Tuesday, 20 March 2012

The cupboard under the stairs

"Don't you think the room's a bit odd?" said Miss Flava, not moving as Playfair started off towards the other door.
"No," he said.  "Come along."
"No, really, Playfair," she said.  "Look at it, it's like it's two rooms in one, a study and a lounge.  But the house is huge, so why would he need to use one room twice like this?"
"Perhaps that little theatre we just came through takes up more space that you think.  Let's look through the rooms, that'll probably tell us how he liked his house laid out."
Miss Flava looked around again, half-convinced that she was missing something about the room.  She thought that the dead magician would be hard put to entertain anyone in here, and even if he did spend his romantic liaisons elsewhere, as Ronald and his sister-in-law had suggested, surely he had to have the occasional visitor.  Even if they were all business?
"Come on!" shouted Playfair from beyond the door.  "I've found the hall!"
She knew that he was being sarcastically enthusiastic, but she found herself hurrying up just a little anyway.  For all he was obnoxious and hard to work with most of the time, she did respect both her boss's incredible ability to annoy everybody and still solve the crime, and she found herself admiring his boundless self-confidence.
The hall was carpeted in beige, had a flight of stairs leading upwards, a door below the stairs, and several doors leading off to either side.  There were no windows, and all the light came from a single, energy-saving lightbulb hanging barely from a frayed cord near the foot of the stairs.  Playfair was stood by the door beneath the stairs.
"Do you believe in witches and wizards, Miss Flava?" said Playfair.  He never called her by her first name, preferring to retain a certain level of formality that she'd long since given up with.
"No," she said.  "Why?"
"Well then, if we open this door and find a nine-year-old boy sitting in here crying and looking lost, we'll be in agreement that it probably isn't Harry Potter."
"Really?  You think the magician is keeping children in the cupboard under the stairs?"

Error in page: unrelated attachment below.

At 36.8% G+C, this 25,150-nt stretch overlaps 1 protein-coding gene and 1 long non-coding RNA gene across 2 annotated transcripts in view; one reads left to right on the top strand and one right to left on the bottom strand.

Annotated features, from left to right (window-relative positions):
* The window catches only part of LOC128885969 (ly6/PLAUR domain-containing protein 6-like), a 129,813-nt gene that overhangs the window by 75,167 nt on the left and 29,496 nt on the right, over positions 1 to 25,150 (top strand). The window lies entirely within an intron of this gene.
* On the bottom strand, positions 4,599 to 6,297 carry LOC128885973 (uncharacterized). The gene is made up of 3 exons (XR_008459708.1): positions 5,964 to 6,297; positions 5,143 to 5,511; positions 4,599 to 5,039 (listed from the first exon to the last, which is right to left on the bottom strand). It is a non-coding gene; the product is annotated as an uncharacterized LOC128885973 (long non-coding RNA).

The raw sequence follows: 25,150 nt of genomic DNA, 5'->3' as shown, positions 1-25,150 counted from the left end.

"Keeping an open mind," said Playfair airily.  "Never expect anything."
He opened the door, which stuck a little at first and then pulled free.  No-one came out, so Playfair leaned in and shouted, "Harry Potter?  It's Voldemort, come to get you!"
"Really, Playfair," said Miss Flava, her hands on her hips as she stared at him.  "We're supposed to be investigating a crime scene."
"Yes," said Playfair.  "Which makes this a little interesting, don't you think?"  He stood aside, inviting Miss Flava to come and look inside the cupboard.  There was nothing to see directly through the door, but when she leaned in and looked to the side her eyes widened.  Hanging from a hook in the ceiling, suspended by a rope tied around its neck, was a fully-dressed body.
"It's not real," said Playfair, seeing her reaction.  "The hands are plastic, and the neck is far too thin for a human being, but why would Stormy have this hanging in the cupboard under the stairs?  We know he's got space for props over in his theatre."
Miss Flava swallowed, a slight acid taste in her mouth from her stomach's contraction at the side of a hanged body.  "That's a good question, Playfair," she managed, backing out of the cupboard and away from it.  She stood, catching her breath and relaxing.  "It does look like this wasn't part of any act."
"Right," said Playfair.  "Got a sticker for SOCO?  I think they should pay special attention to this."
"In the car," said Miss Flava.  "I can go and get–"
"No need," said Playfair.  "Just remember it and phone it in before we leave.  Now, where next?"
Miss Flava swallowed again and found her notebook to write down a reminder.  Playfair seemed to have more energy than a battery-operated bunny.

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